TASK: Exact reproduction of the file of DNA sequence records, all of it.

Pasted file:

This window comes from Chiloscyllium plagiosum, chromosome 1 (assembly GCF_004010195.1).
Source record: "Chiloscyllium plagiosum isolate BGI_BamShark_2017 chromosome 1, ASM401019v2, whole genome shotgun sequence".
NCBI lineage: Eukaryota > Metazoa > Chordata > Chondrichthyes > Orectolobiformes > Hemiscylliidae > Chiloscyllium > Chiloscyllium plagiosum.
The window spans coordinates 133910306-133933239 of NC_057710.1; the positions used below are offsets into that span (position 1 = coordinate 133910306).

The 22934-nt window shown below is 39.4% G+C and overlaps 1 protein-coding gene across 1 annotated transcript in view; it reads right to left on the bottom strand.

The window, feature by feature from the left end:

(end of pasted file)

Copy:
This window comes from Chiloscyllium plagiosum, chromosome 1 (assembly GCF_004010195.1).
Source record: "Chiloscyllium plagiosum isolate BGI_BamShark_2017 chromosome 1, ASM401019v2, whole genome shotgun sequence".
NCBI lineage: Eukaryota > Metazoa > Chordata > Chondrichthyes > Orectolobiformes > Hemiscylliidae > Chiloscyllium > Chiloscyllium plagiosum.
The window spans coordinates 133910306-133933239 of NC_057710.1; the positions used below are offsets into that span (position 1 = coordinate 133910306).

The 22934-nt window shown below is 39.4% G+C and overlaps 1 protein-coding gene across 1 annotated transcript in view; it reads right to left on the bottom strand.

The window, feature by feature from the left end: